Burchell’s Courser (Cursorius rufus)

Cover image by Phillip Nieuwoudt– Garingboom Guest Farm, Free State – BirdPix No. 138305


Burchell’s Courser is a smallish plover-like species. Its most diagnostic feature is the blue-grey hind crown and nape, distinguishing it from the similar Temminck’s Courser. It has a white supercilium that extends from the eye onto the nape. There is a narrow, sometimes indistinct, black line behind the eye. The back and chest are uniformly brown with little contrast between the two. There is an indistinct black band separating the brown upper belly from the white lower belly. The vent and lower belly are white. The bill is relatively long when compared to other coursers and the legs are whiteish.

The sexes are alike.

Immatures have mottled cream and black upper parts and lack the distinctive head markings of the adult.

Burchell’s Courser (Cursorius rufus
Photos by Gregg Darling (left) and Tino Herselman (right)

In flight shows a broad white trailing edge to the secondaries. This is distinct from other coursers in the region.

Note the diagnostic white trailing edge to the secondaries.
Burchell’s Courser (Cursorius rufus) – Karoo-Gariep Nature Reserve, Northern Cape
Photo by Gerald Wingate

Status and Distribution

The Burchell’s courser is endemic to Southern Africa, extending marginally into south-western Angola. It is generally uncommon across its range but may be locally common at some sites in Namibia and the arid west of South Africa.

The population, notably near the edge of its distribution in the south and east, is known to have declined sharply in recent years. In the past it was regularly recorded from Botswana but recently there have been very few confirmed sightings. The nature and causes of its decline are not understood and should be investigated.

SABAP2 distribution map for Burchell’s Courser (Cursorius rufus) – January 2023.
Details for map interpretation can be found here.


Burchell’s courser inhabits dry, open short or burnt grassland, Karoo scrub, stony semidesert and open desert plains. It is very partial to bare saltpans and ploughed and fallow lands. It is absent from fynbos and avoids woodlands of any kind.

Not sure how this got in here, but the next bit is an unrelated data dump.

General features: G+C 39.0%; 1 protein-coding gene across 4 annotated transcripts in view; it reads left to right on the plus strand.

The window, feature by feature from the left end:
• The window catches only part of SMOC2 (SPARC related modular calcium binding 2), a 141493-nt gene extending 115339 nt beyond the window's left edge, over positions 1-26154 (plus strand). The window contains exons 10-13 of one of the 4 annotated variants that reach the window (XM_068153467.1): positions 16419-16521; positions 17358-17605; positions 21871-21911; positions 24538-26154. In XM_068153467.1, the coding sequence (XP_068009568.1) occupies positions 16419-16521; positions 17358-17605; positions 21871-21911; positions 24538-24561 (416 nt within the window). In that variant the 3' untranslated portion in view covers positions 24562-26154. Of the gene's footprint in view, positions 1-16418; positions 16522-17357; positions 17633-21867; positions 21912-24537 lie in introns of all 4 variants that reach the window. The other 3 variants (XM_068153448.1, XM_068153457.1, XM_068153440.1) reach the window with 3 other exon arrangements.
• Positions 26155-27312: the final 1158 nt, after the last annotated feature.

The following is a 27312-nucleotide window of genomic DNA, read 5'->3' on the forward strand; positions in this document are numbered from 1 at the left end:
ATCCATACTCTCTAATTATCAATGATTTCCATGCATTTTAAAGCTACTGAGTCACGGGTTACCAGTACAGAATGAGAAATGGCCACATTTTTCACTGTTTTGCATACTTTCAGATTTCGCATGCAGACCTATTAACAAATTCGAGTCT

Inhabits open, bare patches in arid areas.
Burchell’s Courser (Cursorius rufus) – Near Poffadder, Northern Cape
Photo by Zenobia van Dyk


Burchell’s Courser is highly nomadic and possibly seasonally migratory in some areas. This species feeds on a range of insects and is especially fond of Harvester Termites. It runs rapidly and forages by pecking at the ground after running a short distance. It may dig with its bill in soft soil. The posture is very upright and when alarmed bobs its tail and sways its body while holding its head still. May be found in pairs but is more often gregarious in groups of 5 to 15 birds.

Burchell’s Courser (Cursorius rufus) – New Holme Guest Farm, Hanover, Northern Cape
Photo by Tino Herselman

Breeding may take place during most months but mainly August to December. 1 or 2 eggs are laid per clutch, usually directly on the substrate. No true nest is constructed, but the site may be lined with antelope or sheep droppings, stones or clumps of earth.

The eggs are incubated by both sexes, however, further details are unrecorded.

An adult incubating its egg.
Burchell’s Courser (Cursorius rufus) – Ncandu Nature Reserve, KwaZulu-Natal
Photo by Garth Aiston
The egg is laid on bare ground and no nest is constructed.
Burchell’s Courser (Cursorius rufus) – Ncandu Nature Reserve, KwaZulu-Natal
Photo by Garth Aiston

Further Resources

Species text adapted from the first Southern African Bird Atlas Project (SABAP1), 1997.

The use of photographs by Garth Aiston, Gerald Wingate, Gregg Darling, Michael Wright, Phillip Nieuwoudt, Tino Herselman and Zenobia van Dyk is acknowledged.

Virtual Museum (BirdPix > Search VM > By Scientific or Common Name).

Other common names: Bloukopdrawwertjie (Afrikaans): Ingegane (Xhosa); Makopjoane (South Sotho); Rosse Renvogel (Dutch); Courvite de Burchell (French); Rostrennvogel (German); Corredor de Burchell (Portuguese)

Recommended citation format: Tippett RM 2023. Burchell’s Courser (Cursorius rufus). Biodiversity and Development Institute. Available Online at http://thebdi.org/2023/01/25/burchells-courser-cursorius-rufus/

Burchell’s Courser (Cursorius rufus) – Near Normandien, KwaZulu-Natal
Photo by Michael Wright

Bird identificationbirding

Ryan Tippett
Ryan Tippett
Ryan is an enthusiastic contributor to Citizen Science and has added many important and interesting records of fauna and flora. He has been a member of the Virtual Museum since 2014 and has currently submitted over 12,000 records. He is on the expert identification panel for the OdonataMAP project. Ryan is a well-qualified and experienced Field Guide, and Guide Training Instructor. He has spent the last 18 years in the guiding and tourism industries. Ryan loves imparting his passion and knowledge onto others, and it is this that drew him into guide training in particular. Something that he finds incredibly rewarding is seeing how people he's had the privilege of teaching have developed and gone on to greater things. His interests are diverse and include Dragonflies, Birding, Arachnids, Amphibians, wild flowers and succulents, free diving and experiencing big game on foot. With this range of interests, there is always likely be something special just around the corner!